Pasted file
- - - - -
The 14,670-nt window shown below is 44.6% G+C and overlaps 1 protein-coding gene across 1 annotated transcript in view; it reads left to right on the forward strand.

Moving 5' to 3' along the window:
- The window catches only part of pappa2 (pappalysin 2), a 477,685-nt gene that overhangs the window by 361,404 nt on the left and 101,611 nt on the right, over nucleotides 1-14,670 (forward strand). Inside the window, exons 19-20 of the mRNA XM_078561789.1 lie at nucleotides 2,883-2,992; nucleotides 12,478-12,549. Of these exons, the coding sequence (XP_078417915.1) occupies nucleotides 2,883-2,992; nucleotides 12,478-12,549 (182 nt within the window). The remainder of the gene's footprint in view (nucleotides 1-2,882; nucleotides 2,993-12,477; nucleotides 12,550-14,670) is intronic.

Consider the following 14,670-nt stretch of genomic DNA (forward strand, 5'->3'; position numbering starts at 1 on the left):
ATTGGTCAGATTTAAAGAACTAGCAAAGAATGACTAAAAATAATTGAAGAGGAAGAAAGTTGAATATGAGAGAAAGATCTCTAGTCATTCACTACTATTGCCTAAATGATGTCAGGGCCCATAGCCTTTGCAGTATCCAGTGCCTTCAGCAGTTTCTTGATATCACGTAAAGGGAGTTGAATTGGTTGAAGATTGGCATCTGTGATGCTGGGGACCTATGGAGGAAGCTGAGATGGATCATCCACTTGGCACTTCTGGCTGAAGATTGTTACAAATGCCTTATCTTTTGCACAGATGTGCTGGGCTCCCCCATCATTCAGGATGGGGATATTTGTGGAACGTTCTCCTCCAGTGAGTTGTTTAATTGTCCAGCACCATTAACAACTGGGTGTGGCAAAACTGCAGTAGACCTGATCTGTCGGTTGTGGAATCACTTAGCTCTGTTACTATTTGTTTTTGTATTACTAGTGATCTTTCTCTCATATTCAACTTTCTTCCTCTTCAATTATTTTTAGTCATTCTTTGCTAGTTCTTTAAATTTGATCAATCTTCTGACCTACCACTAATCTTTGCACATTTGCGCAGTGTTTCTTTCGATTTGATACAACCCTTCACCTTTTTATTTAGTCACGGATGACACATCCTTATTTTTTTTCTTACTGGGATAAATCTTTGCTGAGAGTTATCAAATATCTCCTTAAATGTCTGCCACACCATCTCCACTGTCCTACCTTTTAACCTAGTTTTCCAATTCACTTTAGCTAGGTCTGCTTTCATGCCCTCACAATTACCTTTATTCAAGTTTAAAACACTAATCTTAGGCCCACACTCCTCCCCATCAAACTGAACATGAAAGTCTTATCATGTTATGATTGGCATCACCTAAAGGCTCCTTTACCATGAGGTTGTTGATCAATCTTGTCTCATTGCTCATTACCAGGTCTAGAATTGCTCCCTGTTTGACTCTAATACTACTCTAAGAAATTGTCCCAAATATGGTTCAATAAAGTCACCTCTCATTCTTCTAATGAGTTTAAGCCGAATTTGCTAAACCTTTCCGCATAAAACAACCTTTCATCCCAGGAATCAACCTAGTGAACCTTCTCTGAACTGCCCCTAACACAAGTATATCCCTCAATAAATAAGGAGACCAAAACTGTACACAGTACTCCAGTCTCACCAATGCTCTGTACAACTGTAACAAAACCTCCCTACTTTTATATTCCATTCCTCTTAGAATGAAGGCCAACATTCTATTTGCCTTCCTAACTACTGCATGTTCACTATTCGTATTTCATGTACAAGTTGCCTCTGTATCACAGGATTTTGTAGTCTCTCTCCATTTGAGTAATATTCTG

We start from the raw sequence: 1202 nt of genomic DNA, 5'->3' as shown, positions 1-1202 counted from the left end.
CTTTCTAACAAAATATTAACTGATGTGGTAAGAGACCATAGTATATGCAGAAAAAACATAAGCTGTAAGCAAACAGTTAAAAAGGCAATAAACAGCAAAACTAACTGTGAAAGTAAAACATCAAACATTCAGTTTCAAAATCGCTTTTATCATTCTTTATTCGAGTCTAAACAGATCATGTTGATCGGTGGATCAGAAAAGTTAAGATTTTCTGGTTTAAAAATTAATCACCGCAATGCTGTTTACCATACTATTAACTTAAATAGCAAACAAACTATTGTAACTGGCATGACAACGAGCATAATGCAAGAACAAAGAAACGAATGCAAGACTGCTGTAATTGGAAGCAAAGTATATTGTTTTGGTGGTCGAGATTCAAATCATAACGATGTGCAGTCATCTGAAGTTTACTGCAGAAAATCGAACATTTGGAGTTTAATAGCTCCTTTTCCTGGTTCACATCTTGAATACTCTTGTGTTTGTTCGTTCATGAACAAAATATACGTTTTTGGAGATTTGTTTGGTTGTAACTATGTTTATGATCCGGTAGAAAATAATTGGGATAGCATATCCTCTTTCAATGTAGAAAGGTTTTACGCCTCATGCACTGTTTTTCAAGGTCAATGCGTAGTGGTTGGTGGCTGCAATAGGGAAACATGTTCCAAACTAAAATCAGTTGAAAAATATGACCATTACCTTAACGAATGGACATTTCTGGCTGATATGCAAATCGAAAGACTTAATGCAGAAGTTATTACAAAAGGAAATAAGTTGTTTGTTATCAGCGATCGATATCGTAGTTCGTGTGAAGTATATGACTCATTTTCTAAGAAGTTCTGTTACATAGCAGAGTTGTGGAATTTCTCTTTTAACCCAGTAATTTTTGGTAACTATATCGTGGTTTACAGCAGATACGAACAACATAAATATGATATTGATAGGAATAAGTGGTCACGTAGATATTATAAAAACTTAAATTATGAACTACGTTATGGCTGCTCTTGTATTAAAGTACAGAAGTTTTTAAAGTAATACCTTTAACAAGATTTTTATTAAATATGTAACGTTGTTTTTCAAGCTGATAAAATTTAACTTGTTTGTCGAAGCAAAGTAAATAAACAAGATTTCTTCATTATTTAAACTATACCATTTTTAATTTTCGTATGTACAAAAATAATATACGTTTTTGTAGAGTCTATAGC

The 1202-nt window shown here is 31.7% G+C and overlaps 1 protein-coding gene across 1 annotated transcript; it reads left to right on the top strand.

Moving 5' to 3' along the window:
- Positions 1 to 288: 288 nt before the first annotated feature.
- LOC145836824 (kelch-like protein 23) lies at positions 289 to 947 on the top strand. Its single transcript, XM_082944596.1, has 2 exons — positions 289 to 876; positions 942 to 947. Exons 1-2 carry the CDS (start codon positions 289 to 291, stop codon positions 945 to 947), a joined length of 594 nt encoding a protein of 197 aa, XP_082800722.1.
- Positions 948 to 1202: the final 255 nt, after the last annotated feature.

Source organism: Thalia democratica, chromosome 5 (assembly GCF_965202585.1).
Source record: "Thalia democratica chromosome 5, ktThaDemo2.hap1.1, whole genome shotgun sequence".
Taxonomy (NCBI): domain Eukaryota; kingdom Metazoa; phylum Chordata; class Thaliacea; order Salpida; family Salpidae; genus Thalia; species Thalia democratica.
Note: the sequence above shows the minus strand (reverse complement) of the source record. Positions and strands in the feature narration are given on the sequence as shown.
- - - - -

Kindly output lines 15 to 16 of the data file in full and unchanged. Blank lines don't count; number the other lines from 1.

Taxonomy (NCBI): domain Eukaryota; kingdom Metazoa; phylum Chordata; class Thaliacea; order Salpida; family Salpidae; genus Thalia; species Thalia democratica.
Note: the sequence above shows the minus strand (reverse complement) of the source record. Positions and strands in the feature narration are given on the sequence as shown.